Access to water is typically considered in the context of domestic use, i.e. the access of individual households to meet their daily water needs, but water can also have a significant impact on the construction of buildings and infrastructure. A lack of access to water can raise construction costs, influence the choice of materials or the time when one can build, and necessitate increased manual labor. In other words, it can fundamentally affect people’s ability to build (both for shelter and for development), which, in addition to having clean water for household use, is a basic human need.
In 2011-2012, I spent a year practicing architecture in Rwanda, the majority of which was spent in a small village in the northwest part of the country. My firm had recently constructed a hospital there, but the client also needed us to build new houses in order to attract and retain skilled medical practitioners. Our task was to build houses that would be attractive and comfortable for living, but also durable, seismically stable, related to the local environment, and within certain budget constraints. For these reasons, we chose to build the houses with compressed stabilized earth blocks (CSEBs) as our main building unit.
Due to the particularity of local soil conditions, there is no singular formula one can follow in order to form CSEBs. We had to come up with the correct ratio of materials, using a process of educated guesses combined with trial and error, in order to form strong blocks. According to the results obtained with a handheld pressure-measuring instrument, we selected our best mixes of soil, cement, sand, aggregate, and water and sent them out for more thorough compression testing.
We also calculated our cost per block, and the portion of that cost attributed to each material. We assumed that soil and water would be the least expensive materials because they were freely available natural materials that were coming directly from our site or the adjacent creek, while cement, sand, and aggregate were trucked in, and thus should be more expensive because we had to pay for purchasing the material and for transportation costs (which are high for a remote site in a region with poor dirt roads). However, when we calculated the cost per material, we were surprised to see that the cost of water varied from about 75% to 280% of the cost of the cement across the range of our tested blocks. How could water be such a high percentage?? Surely it should be a small fraction of the cost of the purchased and delivered materials!
However, we had to take into consideration that virtually all the water we used for CSEB production was collected by women who had to trek down the hill to the creek, fill a container, and carry the water back up the hill to our site. We had two cisterns on site, and it would take eight women all day to trek enough water to the site to fill them. This would happen day after day. So the cost of the labor for retrieving the water, one container at a time, was driving up the cost of the CSEBs, and thus the entire project.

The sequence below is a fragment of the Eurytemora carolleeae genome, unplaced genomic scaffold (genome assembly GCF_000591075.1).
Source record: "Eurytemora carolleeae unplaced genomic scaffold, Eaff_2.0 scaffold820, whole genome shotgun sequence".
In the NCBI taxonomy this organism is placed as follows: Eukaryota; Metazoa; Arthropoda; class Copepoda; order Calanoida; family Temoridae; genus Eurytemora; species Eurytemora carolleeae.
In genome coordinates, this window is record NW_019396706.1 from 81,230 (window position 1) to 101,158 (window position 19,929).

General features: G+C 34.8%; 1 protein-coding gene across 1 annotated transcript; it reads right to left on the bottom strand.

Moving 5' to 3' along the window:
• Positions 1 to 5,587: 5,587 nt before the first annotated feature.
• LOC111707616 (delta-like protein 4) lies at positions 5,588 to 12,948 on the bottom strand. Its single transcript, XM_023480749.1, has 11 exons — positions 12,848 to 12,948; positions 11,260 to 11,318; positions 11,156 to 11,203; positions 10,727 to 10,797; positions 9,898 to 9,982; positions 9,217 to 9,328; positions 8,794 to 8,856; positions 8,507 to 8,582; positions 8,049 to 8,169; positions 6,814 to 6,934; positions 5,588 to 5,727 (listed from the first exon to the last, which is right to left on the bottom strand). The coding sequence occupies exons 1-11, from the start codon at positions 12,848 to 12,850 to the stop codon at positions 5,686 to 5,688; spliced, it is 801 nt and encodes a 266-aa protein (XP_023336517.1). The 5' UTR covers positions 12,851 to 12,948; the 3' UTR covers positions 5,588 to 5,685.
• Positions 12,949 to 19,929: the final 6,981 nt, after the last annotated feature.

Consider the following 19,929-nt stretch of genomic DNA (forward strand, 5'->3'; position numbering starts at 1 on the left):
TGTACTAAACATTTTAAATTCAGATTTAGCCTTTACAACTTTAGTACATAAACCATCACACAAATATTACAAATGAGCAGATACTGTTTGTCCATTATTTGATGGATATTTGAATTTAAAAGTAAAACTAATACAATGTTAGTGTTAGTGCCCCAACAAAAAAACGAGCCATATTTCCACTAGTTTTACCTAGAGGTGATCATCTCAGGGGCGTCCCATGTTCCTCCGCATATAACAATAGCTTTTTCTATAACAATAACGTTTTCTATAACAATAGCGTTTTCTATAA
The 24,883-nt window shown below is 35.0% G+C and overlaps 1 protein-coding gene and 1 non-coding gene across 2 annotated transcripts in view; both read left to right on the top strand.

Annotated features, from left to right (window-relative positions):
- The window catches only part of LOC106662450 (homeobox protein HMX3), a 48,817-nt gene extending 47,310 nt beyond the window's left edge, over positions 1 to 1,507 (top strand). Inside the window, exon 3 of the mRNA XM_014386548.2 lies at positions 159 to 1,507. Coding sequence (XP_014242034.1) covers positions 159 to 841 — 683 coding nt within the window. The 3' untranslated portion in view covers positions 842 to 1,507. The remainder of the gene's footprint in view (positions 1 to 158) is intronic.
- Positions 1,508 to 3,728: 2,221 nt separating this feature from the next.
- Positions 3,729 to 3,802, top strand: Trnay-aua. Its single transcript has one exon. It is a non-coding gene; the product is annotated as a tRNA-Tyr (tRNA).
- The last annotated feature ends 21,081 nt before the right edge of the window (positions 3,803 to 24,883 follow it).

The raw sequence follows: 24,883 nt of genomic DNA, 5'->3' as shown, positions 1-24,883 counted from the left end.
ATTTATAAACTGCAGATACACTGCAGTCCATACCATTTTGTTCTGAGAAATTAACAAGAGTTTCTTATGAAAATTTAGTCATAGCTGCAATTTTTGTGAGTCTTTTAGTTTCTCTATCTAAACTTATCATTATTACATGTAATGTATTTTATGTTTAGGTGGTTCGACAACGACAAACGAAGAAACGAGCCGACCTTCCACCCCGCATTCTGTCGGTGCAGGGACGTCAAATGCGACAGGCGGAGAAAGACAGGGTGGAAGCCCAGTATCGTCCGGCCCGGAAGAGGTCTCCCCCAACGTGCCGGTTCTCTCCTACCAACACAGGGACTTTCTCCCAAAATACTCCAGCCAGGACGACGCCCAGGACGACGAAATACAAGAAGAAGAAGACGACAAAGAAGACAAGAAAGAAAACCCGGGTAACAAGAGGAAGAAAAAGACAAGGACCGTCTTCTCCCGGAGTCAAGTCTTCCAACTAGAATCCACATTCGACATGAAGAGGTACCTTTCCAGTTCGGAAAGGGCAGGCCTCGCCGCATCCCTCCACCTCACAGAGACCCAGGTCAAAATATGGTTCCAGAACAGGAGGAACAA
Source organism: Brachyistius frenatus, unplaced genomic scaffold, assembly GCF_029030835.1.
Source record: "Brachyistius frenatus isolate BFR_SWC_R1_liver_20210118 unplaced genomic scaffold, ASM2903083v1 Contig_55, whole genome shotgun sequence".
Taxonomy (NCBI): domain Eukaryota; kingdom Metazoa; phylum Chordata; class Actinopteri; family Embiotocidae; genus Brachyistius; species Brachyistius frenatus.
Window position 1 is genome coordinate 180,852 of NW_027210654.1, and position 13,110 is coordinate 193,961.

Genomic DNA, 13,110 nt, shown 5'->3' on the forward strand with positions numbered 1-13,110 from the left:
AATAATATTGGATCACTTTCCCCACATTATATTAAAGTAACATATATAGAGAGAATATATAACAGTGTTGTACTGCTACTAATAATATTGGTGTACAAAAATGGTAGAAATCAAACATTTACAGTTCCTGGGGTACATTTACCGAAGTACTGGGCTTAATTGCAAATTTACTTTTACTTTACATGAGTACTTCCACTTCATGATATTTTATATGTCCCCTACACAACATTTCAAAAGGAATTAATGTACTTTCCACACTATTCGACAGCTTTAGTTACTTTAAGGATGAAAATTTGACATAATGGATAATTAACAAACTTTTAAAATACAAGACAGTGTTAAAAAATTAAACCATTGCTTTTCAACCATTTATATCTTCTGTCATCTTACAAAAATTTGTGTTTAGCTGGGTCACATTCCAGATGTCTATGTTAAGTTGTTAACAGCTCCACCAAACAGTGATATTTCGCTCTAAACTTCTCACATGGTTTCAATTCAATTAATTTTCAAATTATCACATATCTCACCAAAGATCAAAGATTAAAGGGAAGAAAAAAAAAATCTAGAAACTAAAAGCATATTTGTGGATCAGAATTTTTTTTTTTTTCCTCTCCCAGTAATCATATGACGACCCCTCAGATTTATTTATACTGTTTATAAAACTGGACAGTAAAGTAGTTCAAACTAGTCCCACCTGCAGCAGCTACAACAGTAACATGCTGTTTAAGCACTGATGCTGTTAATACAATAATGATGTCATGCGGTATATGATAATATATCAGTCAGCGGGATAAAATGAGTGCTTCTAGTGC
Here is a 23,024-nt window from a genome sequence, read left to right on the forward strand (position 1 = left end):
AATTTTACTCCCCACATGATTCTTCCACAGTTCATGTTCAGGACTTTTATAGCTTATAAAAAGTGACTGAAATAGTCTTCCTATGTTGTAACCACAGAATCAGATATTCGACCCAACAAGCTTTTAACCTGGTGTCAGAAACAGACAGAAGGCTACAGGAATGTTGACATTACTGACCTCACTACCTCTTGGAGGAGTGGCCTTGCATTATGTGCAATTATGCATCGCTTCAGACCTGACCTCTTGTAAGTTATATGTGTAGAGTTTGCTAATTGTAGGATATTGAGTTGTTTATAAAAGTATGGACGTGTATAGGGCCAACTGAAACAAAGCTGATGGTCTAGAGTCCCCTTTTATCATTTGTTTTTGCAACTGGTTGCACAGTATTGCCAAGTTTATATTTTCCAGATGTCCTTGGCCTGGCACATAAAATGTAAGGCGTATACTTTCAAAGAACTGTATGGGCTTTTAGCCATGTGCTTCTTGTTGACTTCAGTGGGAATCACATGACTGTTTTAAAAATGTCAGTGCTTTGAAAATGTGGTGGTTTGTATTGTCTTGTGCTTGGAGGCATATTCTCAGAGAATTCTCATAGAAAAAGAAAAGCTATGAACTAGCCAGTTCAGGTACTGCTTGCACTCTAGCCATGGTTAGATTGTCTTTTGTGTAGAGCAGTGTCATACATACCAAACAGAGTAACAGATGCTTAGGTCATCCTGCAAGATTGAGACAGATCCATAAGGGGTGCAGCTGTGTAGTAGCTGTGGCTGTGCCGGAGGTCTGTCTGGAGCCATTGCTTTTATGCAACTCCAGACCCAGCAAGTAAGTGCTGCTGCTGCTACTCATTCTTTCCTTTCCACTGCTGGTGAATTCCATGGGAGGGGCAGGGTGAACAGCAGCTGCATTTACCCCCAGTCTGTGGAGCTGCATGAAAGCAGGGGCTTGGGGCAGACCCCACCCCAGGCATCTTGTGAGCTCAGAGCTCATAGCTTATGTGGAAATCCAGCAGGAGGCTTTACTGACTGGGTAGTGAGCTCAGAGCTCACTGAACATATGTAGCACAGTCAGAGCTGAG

Unfortunately, we had no choice, as we were in the process of building a system to bring piped water to the site, but the system was not yet in place. The cost of water for our construction was something we had to absorb, but for many people living in that region, it could be a significant obstacle. The CSEBs that we were using were a more durable, more seismically stable version of the most common local construction method: hand-made mud blocks, which are a mixture of soil, straw, and water. Water is also needed to make concrete, which is becoming a more common construction material in some areas. Of course, during the rainy season, it is possible to collect all the water needed from the rain, but in the dry season, obtaining water to rebuild a collapsed retaining wall or make necessary repairs to a home becomes significantly more difficult.
The irony of the situation is that we were working in a place that has two rainy seasons a year, and when it rains, it rains heavily. So at the same time that we were dealing with the high costs of getting water to the site, we were also working collaboratively with our local engineers to come up with the design for a large retention bioswale that would collect stormwater runoff coming from the ridge of the hill down toward our site. The new road that we had built for vehicular access to the housing site necessitated the construction of this bioswale in order to prevent flooding and washing out the neighbors’ homes and lots. We also had to build drainage gutters and culverts along the side of the road to collect the water.
This is the flipside of water issues when designing buildings and landscape, which is that in addition to providing water, it is critically ethical to ensure that you deal with any excess water. Erosion is a major concern in Rwanda due to deforestation and a primarily hill topography. Water runoff depletes the topsoil in a country that is already stretched thin in the proportion of arable land to population density, and runoff can also pollute drinking water sources (which are often the streams in the valleys below people’s homes). Thus, we had to make sure to carefully consider the larger impacts of our construction on stormwater drainage in the area surrounding our site.
When working in any context, but particularly in those where resources may be limited and new construction methods are being tested, it is critical to consider access to water as a factor in building construction. Strategies for dealing with excess water runoff must also be developed. In sum, anyone seeking to build must consider water.